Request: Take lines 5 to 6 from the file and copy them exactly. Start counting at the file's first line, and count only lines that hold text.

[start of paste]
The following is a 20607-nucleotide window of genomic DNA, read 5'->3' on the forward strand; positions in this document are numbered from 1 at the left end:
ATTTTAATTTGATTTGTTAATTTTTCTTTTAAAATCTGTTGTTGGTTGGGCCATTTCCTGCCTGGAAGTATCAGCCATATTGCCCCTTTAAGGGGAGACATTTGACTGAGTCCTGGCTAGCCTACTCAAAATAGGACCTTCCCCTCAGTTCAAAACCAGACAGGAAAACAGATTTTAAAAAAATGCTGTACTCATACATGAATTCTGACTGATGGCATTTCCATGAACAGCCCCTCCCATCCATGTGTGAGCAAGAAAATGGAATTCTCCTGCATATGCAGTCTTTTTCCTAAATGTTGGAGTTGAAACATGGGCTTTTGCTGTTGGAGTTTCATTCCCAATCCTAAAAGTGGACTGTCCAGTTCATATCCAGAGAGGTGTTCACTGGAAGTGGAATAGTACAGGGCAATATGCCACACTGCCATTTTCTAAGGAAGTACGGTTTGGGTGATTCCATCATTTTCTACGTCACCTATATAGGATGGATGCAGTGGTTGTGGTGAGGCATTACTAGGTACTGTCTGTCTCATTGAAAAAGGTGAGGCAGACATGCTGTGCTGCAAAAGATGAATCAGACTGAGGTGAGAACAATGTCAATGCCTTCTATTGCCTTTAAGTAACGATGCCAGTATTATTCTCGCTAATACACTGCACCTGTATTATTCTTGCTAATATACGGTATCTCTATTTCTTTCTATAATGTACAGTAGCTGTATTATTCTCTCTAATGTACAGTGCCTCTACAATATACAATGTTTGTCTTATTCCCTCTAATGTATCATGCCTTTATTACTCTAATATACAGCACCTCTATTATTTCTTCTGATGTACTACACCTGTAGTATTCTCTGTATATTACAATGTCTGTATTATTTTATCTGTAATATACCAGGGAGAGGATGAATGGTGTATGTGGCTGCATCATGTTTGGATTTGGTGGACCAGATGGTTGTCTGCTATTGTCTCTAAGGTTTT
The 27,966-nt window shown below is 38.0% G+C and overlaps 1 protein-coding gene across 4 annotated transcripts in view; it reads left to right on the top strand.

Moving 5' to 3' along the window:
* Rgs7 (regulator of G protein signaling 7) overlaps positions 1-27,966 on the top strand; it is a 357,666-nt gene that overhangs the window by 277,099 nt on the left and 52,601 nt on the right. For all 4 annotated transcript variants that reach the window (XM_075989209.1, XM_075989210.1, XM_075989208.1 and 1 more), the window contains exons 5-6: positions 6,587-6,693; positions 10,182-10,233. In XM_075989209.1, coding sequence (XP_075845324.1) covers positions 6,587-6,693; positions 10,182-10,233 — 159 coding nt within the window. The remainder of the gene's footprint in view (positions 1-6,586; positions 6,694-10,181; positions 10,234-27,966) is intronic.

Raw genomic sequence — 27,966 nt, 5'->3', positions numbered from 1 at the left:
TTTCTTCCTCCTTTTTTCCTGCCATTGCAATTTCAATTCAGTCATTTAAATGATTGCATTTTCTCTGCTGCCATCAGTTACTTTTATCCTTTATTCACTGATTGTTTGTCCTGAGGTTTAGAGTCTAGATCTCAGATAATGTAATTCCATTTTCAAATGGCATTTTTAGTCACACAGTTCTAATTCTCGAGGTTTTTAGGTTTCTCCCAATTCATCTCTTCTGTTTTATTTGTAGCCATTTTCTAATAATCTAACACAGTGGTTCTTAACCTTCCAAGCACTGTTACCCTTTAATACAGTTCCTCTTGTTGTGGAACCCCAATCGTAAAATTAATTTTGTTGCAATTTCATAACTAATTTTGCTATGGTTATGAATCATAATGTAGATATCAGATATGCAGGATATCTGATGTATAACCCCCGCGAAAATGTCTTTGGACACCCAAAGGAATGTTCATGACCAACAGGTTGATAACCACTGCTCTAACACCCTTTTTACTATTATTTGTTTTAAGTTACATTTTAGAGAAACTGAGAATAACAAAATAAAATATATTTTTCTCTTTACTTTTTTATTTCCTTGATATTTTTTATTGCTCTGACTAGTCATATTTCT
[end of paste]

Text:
* Rgs7 (regulator of G protein signaling 7) overlaps positions 1-27,966 on the top strand; it is a 357,666-nt gene that overhangs the window by 277,099 nt on the left and 52,601 nt on the right. For all 4 annotated transcript variants that reach the window (XM_075989209.1, XM_075989210.1, XM_075989208.1 and 1 more), the window contains exons 5-6: positions 6,587-6,693; positions 10,182-10,233. In XM_075989209.1, coding sequence (XP_075845324.1) covers positions 6,587-6,693; positions 10,182-10,233 — 159 coding nt within the window. The remainder of the gene's footprint in view (positions 1-6,586; positions 6,694-10,181; positions 10,234-27,966) is intronic.

Raw genomic sequence — 27,966 nt, 5'->3', positions numbered from 1 at the left: